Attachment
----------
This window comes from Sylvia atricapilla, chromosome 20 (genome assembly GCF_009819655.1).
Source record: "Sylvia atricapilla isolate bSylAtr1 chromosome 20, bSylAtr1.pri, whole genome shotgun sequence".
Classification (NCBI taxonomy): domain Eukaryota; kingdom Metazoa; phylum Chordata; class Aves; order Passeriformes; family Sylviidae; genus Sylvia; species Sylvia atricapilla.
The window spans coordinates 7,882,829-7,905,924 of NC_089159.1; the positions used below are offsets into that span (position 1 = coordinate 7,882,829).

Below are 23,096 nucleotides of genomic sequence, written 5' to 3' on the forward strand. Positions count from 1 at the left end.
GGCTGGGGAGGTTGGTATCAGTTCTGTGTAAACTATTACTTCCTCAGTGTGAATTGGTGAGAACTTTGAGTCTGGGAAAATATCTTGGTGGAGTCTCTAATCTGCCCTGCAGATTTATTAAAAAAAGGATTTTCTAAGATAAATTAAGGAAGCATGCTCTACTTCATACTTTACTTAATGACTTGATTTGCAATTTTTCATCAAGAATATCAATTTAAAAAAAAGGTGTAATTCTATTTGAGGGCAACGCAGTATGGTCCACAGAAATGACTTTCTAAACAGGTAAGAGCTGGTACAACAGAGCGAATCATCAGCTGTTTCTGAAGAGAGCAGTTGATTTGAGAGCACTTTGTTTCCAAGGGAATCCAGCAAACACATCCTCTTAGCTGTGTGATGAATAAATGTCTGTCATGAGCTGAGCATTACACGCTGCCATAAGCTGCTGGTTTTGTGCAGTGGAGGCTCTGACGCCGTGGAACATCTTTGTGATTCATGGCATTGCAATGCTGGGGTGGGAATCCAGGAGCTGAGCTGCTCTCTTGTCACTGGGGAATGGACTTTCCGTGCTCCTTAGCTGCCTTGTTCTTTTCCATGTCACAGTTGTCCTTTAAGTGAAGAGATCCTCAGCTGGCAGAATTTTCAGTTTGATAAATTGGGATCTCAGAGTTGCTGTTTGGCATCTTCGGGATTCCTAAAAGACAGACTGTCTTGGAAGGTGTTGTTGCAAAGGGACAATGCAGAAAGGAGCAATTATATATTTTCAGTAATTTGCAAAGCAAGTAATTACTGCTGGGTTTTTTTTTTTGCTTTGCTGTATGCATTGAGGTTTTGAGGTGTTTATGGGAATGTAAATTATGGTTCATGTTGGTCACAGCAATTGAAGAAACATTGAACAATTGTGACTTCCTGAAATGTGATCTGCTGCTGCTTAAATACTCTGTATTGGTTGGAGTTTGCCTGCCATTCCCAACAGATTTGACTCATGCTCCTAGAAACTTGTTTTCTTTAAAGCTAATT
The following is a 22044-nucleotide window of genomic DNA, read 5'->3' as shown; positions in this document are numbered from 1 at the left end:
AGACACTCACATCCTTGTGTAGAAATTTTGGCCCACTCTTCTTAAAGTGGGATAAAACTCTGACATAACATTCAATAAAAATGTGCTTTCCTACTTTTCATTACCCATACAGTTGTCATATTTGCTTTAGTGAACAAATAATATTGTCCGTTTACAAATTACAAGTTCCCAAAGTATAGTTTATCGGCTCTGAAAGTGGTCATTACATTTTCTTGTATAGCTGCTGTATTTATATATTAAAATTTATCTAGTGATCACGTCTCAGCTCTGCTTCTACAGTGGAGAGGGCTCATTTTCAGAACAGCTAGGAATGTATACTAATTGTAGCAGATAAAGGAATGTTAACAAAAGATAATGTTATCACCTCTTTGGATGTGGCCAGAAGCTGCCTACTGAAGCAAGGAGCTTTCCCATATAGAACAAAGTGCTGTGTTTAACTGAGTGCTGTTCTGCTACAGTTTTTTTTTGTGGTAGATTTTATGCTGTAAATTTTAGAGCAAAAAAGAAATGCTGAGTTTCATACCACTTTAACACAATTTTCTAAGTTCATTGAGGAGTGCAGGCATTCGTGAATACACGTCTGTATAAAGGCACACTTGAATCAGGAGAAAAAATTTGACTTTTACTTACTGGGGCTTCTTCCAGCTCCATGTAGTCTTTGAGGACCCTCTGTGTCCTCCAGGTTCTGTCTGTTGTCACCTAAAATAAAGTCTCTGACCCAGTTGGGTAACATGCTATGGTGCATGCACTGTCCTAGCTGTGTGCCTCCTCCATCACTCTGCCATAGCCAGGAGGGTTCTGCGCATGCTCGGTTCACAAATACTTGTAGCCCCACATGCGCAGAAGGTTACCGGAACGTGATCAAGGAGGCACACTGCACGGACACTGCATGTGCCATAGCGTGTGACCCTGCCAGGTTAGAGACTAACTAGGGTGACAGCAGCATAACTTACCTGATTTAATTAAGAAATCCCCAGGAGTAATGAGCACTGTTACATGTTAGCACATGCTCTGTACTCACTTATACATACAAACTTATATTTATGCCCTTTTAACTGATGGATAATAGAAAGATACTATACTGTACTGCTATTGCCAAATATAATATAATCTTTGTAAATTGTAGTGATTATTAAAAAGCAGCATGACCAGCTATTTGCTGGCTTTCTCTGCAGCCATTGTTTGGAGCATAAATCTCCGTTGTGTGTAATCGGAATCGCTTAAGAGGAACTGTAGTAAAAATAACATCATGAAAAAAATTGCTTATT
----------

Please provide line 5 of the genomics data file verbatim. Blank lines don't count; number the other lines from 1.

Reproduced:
Below are 23,096 nucleotides of genomic sequence, written 5' to 3' on the forward strand. Positions count from 1 at the left end.